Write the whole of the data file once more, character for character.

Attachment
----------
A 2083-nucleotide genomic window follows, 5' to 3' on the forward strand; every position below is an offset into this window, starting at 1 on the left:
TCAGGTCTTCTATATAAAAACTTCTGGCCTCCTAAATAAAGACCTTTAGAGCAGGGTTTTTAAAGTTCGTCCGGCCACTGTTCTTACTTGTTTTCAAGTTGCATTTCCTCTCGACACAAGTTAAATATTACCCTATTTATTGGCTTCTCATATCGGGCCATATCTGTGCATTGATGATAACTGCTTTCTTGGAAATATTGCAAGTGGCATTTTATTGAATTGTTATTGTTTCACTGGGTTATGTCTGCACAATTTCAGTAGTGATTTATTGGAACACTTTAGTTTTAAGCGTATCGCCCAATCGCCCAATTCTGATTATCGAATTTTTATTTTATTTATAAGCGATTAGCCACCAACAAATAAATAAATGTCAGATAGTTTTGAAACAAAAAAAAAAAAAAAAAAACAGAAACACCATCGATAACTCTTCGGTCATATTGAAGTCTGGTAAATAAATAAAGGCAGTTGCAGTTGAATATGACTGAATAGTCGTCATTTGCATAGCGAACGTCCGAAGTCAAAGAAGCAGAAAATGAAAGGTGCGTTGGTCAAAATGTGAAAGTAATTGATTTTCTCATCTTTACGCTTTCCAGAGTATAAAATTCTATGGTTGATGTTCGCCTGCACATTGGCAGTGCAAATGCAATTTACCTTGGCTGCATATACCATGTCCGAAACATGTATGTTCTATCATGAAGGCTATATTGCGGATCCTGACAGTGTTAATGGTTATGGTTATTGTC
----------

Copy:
A 2083-nucleotide genomic window follows, 5' to 3' on the forward strand; every position below is an offset into this window, starting at 1 on the left:
TCAGGTCTTCTATATAAAAACTTCTGGCCTCCTAAATAAAGACCTTTAGAGCAGGGTTTTTAAAGTTCGTCCGGCCACTGTTCTTACTTGTTTTCAAGTTGCATTTCCTCTCGACACAAGTTAAATATTACCCTATTTATTGGCTTCTCATATCGGGCCATATCTGTGCATTGATGATAACTGCTTTCTTGGAAATATTGCAAGTGGCATTTTATTGAATTGTTATTGTTTCACTGGGTTATGTCTGCACAATTTCAGTAGTGATTTATTGGAACACTTTAGTTTTAAGCGTATCGCCCAATCGCCCAATTCTGATTATCGAATTTTTATTTTATTTATAAGCGATTAGCCACCAACAAATAAATAAATGTCAGATAGTTTTGAAACAAAAAAAAAAAAAAAAAAACAGAAACACCATCGATAACTCTTCGGTCATATTGAAGTCTGGTAAATAAATAAAGGCAGTTGCAGTTGAATATGACTGAATAGTCGTCATTTGCATAGCGAACGTCCGAAGTCAAAGAAGCAGAAAATGAAAGGTGCGTTGGTCAAAATGTGAAAGTAATTGATTTTCTCATCTTTACGCTTTCCAGAGTATAAAATTCTATGGTTGATGTTCGCCTGCACATTGGCAGTGCAAATGCAATTTACCTTGGCTGCATATACCATGTCCGAAACATGTATGTTCTATCATGAAGGCTATATTGCGGATCCTGACAGTGTTAATGGTTATGGTTATTGTC